The theories for analyzing the economy and its impact on society have not been unworthy, they have been useful… in other times. The changing world continues to overwhelm them. And we would like, with the same patterns, to predict growth, anticipate changes, say what the economy will be like in one or five years?

Today the question of covid prohibits too precise forecasts. Indeed, the uncertainties about the duration during which it will be necessary to cope, and the different reactions from one country to another, blur the immediate horizon. But, covid or not, three shifts require new, curious, questioning attention.

Who really directs the economy today, the Central Banks or the GAFAM?

The governments of practically all countries are trying to agree to catch up, at least on the fiscal level, with the big digital companies. But the essential is already elsewhere. The covid crisis has accelerated the takeover, both economic and societal, of GAFAM and a host of companies in their wake.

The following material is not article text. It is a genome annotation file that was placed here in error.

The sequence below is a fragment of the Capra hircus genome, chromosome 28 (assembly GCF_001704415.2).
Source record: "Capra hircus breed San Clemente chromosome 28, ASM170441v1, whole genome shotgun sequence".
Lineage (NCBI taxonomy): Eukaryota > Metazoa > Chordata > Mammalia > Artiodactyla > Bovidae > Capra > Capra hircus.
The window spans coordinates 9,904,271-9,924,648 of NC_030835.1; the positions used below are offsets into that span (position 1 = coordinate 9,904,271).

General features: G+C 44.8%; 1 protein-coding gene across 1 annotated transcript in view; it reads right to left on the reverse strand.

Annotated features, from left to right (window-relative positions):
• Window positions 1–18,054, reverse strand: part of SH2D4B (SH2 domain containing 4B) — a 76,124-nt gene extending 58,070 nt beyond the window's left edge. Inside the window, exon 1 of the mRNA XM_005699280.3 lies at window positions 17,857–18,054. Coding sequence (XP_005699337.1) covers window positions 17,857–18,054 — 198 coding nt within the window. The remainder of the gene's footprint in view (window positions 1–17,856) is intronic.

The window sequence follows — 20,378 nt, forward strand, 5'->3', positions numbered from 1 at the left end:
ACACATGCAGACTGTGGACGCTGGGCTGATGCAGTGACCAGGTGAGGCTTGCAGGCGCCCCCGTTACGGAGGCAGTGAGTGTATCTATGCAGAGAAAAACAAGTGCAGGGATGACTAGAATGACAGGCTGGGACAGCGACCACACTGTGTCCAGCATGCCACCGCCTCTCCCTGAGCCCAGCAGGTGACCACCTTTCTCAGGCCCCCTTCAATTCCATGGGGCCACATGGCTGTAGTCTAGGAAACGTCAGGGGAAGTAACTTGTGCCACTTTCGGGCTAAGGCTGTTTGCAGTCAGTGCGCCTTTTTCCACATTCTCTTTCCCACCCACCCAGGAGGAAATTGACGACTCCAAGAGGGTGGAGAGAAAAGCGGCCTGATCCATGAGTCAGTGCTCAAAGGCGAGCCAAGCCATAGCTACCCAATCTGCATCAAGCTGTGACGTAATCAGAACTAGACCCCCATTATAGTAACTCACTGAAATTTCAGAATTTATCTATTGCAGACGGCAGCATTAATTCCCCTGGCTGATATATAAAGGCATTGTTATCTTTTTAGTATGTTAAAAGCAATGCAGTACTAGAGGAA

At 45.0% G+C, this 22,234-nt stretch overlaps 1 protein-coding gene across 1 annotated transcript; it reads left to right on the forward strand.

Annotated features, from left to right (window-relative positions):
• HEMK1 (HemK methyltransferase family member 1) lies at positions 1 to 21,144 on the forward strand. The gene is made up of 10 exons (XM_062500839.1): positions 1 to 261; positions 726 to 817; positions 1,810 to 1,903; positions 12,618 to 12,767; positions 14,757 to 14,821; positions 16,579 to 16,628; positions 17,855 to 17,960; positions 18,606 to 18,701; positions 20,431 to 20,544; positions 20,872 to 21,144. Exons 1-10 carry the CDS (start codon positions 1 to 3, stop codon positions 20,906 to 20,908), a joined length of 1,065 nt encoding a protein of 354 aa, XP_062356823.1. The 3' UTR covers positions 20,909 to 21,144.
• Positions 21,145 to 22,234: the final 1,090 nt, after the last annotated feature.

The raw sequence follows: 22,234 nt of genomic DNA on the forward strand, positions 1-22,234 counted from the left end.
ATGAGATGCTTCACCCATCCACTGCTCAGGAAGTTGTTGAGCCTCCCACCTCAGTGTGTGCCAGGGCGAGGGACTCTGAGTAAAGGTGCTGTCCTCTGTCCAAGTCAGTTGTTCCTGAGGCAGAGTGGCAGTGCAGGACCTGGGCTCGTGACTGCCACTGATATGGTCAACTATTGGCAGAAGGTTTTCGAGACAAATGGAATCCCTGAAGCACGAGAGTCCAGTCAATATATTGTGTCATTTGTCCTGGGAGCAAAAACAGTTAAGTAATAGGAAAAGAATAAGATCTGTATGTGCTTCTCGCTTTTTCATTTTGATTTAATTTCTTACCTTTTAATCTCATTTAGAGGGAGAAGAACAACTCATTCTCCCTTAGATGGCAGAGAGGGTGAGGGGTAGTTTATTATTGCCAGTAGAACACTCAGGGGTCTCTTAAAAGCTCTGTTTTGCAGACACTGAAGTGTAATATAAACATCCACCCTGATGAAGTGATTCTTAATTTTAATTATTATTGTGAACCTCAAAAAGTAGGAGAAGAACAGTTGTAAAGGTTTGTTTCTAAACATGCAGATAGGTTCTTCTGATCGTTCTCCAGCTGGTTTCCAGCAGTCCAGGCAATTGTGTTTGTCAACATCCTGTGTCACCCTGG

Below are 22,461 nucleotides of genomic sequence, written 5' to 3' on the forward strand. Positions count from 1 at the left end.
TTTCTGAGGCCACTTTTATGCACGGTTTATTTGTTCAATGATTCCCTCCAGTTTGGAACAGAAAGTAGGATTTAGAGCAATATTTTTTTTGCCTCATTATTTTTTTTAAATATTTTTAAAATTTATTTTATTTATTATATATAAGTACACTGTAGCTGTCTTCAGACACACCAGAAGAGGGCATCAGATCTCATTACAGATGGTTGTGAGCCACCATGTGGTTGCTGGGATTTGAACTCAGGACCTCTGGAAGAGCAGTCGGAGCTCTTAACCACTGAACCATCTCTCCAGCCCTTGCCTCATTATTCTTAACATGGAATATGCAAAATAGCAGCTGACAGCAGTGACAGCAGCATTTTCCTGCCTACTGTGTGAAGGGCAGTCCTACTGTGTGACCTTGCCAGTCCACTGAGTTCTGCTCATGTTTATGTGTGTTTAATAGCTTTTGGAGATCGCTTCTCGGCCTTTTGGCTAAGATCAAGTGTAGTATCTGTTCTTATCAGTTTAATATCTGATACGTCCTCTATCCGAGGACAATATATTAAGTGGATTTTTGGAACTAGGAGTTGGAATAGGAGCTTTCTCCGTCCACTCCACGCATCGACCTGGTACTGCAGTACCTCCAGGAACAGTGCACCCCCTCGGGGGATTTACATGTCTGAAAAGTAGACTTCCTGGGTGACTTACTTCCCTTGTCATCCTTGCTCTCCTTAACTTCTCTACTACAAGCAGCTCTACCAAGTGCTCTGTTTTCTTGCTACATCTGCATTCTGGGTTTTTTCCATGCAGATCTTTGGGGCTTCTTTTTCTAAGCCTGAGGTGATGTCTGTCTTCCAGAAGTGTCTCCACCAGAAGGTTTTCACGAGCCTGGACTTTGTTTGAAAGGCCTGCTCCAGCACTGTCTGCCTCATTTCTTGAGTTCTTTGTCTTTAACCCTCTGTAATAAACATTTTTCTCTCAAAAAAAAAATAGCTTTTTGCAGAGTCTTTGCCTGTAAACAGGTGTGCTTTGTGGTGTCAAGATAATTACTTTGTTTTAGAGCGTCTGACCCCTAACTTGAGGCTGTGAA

The financial power of these actors is considerable, probably unique in the history of the world economy. They are constantly changing and in competition, structurally condemned to conquest. They penetrate and revolutionize all sectors of activity. Even the world of banking and finance now seems within their reach. Their economic influence is experiencing a constantly renewed development.

But digital players, who moreover constantly see new competitors appear in their ranks, do they themselves know where they are going, towards which economy and towards which world they are leading us?